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Take My Life And Let It Be


One of my favorite hymns is a song that is sung quite often at my church. The name of it is Take My Life And Let It Be. It was written by Frances Havergal on February 4, 1874.

"I went for a little visit of five days," wrote Frances Havergal, explaining what prompted her to write this well-known hymn. "There were ten persons in the house; some were unconverted and long prayed for, some converted but not rejoicing Christians. [God] gave me the prayer, 'Lord, give me all in this house.' And He just did. Before I left the house, everyone had got a blessing. The last night of my visit I was too happy to sleep and passed most of the night in renewal of my consecration, and those little couplets formed themselves and chimed in my heart one after another till they finished with "ever only, all for Thee!"

One of the most dedicated Christian women of the nineteenth century, Frances was the youngest child of a Church of England minister. Though she was always in frail health, she led an active life, encouraging many people to turn to Jesus and others to seek a deeper spiritual walk.

Frances had begun reading and memorizing the Bible at the age of four (eventually memorizing The Psalms, Isaiah and most of the New Testament). At seven she wrote her first poems. Several of her mature verses became hymns. In addition to "Take My Life," she wrote such favorites as "I Gave My Life for Thee," "Like a River Glorious," and "Who Is on the Lord's Side?"

Because her voice was lovely, Frances was in demand as a concert soloist. She also was a brilliant pianist and learned several modern languages as well as Greek and Hebrew. With all her education, however, Frances Havergal maintained a simple faith and confidence in her Lord. She never wrote a line of poetry without praying over it.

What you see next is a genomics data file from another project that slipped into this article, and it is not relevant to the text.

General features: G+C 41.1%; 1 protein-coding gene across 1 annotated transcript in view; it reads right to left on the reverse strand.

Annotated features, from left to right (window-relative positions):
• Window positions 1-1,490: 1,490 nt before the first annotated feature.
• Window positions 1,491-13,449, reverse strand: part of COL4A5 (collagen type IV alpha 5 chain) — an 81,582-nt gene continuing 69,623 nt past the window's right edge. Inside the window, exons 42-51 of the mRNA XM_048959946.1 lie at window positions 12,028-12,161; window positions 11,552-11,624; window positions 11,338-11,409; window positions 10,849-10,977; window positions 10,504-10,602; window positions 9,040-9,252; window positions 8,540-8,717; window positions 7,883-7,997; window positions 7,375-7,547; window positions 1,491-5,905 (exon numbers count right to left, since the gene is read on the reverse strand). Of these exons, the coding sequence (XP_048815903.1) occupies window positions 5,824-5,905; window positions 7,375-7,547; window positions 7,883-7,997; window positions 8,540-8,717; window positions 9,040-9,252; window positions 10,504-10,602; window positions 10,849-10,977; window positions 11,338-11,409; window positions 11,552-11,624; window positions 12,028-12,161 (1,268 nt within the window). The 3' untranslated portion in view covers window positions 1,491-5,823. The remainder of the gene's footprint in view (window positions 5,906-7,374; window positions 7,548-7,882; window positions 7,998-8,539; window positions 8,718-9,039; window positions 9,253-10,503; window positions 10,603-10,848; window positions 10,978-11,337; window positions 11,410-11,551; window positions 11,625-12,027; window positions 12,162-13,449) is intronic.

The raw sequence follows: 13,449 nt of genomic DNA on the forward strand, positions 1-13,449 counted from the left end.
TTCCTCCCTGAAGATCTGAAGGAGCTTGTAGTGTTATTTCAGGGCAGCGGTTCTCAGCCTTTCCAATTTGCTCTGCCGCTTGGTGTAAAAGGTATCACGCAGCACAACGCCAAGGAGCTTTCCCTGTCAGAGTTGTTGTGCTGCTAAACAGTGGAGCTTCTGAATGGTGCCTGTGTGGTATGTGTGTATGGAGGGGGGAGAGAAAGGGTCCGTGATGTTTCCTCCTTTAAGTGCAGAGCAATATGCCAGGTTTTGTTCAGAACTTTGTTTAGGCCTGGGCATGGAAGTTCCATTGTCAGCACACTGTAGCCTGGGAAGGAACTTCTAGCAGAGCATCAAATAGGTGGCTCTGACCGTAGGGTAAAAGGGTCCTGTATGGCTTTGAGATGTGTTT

One of the lines of Take My Life And Let It Be says, "Take my silver and my gold; not a mite would I withhold." In 1878, four years after writing this hymn, Miss Havergal wrote a friend, "The Lord has shown me another little step, and, of course, I have taken it with extreme delight. Take my silver and my gold now means shipping off all my ornaments to the Church Missionary House, including a jewel cabinet that is really fit for a countess, where all will be accepted and disposed of for me. Nearly fifty articles are being packed up. I don't think I ever packed a box with such pleasure."

Take my life and let it be
Consecrated, Lord, to Thee
Take my moments and my days
Let them flow in endless praise

Take my hands and let them move
At the impulse of Thy love
Take my feet and let them be
Swift and beautiful for Thee

Take my voice and let me sing
Always, only for my King
Take my lips and let them be
Filled with messages from Thee

Take my silver and my gold
Not a mite would I withhold
Take my intellect and use
Every pow’r as Thou shalt choose

Take my will and make it Thine
It shall be no longer mine
Take my heart, it is Thine own
It shall be Thy royal throne

Take my love, my Lord, I pour
At Thy feet its treasure store
Take myself and I will be
Ever, only, all for Thee



Frances R. Havergal

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